The bears, I thought, would stay, not the seals.  For ten years I’d worked for biologists gathering salmon data.  Count fish, catch fish, tag fish.  All of it was in the Southeast Alaskan rainforest, most on the spawning grounds, where bear tracks, bear scat, bear stench, bears alive were a subcutaneous presence.  Trails up and down every creek, muddied from pads and claws and the drip-drop persistence of spruce.  Fish carcasses everywhere.  Sockeye and chinook, pinks and cohos, bellies torn, roe stripped.  Heads on moss, heads on stone, heads in mud.  Back bones, rib bones, gill plates.  Blood on leaves, blood on rocks.  Ivory milt sacs, jay-poached guts, sapling-snagged, dangling.  Bodies in half, skins flayed, skulls nipped for brains, and everything, everywhere, even you, rank with rot and abundance.

The dreams come heavy, at night, in day, all winter, where the big, brown, blubbery forms transmute to whatever slumbering brains might make.  Moonlit bears, the  marbled ones, bathed in aurora, regimenting the tide flats, gold-plated chinook columns filing by, unmolested.  The slithering one – bear head, snake body – coiled round your spine, loving, or lethal, hard to say.  Bear faces – sleeping, dead, meditative –  hung in stars, hung in the moon, inlaid in spruce, in rock, twirling round the blue bergs littering glacial outflow.  Now, here, the winter bears, the sow and two yearlings, sloshing downstream with last night’s snow sloughing off spruce, plopping sunny creekwater.  Fungused-up and wine-red, the last cohos lilt alone and in pairs, a bit of final protein before the big sleep.  Magpies watch, ravens watch, eagles watch, and by the tracks on the near bank you know that wolves, in their way, watch too.  With her offspring trailing, the sow slogs forward, passing through each plumed breath, buttressing the glistening rime up and down that greasy coat.  You should say something, but don’t.  As groggy as her, you’re too bemused anymore to tease real from imagined, and you stand mute, happy among the hybrids.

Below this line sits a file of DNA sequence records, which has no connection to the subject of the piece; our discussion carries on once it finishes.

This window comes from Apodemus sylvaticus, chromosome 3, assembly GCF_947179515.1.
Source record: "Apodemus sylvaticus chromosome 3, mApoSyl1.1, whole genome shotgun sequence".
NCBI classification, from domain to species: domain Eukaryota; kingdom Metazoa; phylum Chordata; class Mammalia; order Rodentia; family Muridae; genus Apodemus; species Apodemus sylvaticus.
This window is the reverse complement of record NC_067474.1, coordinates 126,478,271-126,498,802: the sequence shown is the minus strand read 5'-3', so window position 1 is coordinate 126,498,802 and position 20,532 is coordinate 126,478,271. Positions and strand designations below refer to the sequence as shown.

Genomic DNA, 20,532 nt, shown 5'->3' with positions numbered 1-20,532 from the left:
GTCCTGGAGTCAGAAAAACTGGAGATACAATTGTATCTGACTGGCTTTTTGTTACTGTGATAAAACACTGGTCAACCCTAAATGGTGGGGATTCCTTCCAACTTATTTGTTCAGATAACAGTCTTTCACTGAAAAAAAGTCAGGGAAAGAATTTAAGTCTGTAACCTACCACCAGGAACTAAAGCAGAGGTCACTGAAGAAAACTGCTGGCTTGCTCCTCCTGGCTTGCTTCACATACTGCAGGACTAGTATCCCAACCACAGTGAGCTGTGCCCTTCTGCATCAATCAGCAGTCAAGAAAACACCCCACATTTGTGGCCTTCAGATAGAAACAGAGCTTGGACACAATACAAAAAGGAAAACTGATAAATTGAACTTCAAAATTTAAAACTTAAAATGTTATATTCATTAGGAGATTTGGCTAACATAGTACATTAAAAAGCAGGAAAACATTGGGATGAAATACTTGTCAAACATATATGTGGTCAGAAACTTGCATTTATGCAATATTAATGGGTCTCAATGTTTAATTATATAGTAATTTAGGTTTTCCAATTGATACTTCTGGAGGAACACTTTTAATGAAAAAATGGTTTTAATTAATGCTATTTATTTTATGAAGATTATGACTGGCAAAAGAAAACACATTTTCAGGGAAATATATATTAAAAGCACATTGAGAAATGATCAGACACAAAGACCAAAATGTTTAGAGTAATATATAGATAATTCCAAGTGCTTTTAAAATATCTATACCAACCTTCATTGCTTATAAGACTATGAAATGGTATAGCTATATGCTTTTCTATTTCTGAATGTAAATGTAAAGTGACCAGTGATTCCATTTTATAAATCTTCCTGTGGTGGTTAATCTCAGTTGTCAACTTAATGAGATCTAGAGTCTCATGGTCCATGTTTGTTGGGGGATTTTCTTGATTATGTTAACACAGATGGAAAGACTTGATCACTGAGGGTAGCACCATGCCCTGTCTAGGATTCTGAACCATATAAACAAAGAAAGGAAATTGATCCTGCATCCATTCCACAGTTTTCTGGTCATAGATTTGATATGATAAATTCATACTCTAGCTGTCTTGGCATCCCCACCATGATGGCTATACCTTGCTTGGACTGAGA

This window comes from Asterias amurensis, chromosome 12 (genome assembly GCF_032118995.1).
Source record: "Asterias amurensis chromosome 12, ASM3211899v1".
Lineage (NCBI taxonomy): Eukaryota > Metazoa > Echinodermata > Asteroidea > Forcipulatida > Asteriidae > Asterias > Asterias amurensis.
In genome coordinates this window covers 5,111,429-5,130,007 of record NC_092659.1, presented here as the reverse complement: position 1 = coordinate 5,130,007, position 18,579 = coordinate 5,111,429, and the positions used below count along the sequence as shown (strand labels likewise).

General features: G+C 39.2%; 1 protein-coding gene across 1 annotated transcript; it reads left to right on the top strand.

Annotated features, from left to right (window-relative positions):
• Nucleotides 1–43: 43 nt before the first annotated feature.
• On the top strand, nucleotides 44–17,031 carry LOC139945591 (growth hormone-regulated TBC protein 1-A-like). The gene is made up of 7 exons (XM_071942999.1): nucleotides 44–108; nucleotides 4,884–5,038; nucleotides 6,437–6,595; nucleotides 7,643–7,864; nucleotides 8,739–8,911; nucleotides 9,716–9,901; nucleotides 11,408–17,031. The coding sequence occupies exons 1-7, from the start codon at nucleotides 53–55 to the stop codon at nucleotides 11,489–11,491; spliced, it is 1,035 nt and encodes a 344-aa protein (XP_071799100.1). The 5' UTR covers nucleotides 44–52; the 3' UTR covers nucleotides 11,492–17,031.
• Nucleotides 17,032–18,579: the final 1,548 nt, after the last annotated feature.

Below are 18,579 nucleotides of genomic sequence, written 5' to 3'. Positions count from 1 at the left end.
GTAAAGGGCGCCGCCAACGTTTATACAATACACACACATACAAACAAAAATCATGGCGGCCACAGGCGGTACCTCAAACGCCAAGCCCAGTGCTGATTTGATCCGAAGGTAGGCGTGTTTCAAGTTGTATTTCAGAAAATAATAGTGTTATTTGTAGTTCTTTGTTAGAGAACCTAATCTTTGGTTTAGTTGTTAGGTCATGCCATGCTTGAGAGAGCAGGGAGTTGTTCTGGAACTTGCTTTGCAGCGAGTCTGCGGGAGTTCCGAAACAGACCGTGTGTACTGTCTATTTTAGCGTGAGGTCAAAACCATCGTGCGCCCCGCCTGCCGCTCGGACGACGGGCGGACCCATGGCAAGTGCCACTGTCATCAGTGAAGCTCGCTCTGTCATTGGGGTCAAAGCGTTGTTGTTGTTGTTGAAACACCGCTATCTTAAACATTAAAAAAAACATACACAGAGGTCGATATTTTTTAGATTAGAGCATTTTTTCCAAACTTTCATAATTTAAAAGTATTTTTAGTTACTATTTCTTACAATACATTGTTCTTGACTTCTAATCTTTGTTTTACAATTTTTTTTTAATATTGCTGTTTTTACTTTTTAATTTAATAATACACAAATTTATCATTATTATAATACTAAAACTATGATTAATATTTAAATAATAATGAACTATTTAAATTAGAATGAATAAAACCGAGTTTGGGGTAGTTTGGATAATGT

The seals I saw mostly from afar and rarely dreamt them, not until Shannon anyway.  Lined in their liturgies, they crowded the deltas or speckled the ocean just outside, pilfering thronged fish.  Sometimes, though, I’d hear those breaking valves close by a canoe or near shore.  A head would rear, look, and it wasn’t hard to see it, that old Celtic notion of seals as drowned souls.  They’d made a new life, mostly at sea, human when it suited, coming ashore to seduce, kidnap, or play, depending.

Once I took a canoe up a small, winter-barren river.  Coming out of the headwaters I hadn’t seen anyone in days and hit the estuary at peak tide.  Early March.  A few sea-run rainbows, steelhead, ghosted calm water beneath overcast skies.  Drawing a stroke, I drifted toward a tight school, scattering them like well-whacked billiard balls, though I was their lesser demon, as just offline of the canoe a submerged, shadowy bulk glided upriver.

Inverted, it rolled, close enough to poke with the paddle, then lifted its lids, where I looked into dark glass looking into me.  Flippers flapped and it was gone, silent.  I wasn’t a threat, but creatures live by what they see, what they remember, what ancestry couches in mythology.  The Natives there, the Tlingit’s, still hunt seals, and a handful of times I watched limp bodies lumped onto skiffs.  Looking upriver, I saw the steelhead chaser peer down from bankside alders a hundred yards north.  It turned and I turned, and it seemed that was it, though years later, maybe ten, with the bears long faded from New England dreams, Shannon dipped beneath lake water for the first time.  Swimming, somehow, comes easy, and as her little form breasted open-eyed for the surface, all I saw was that seal.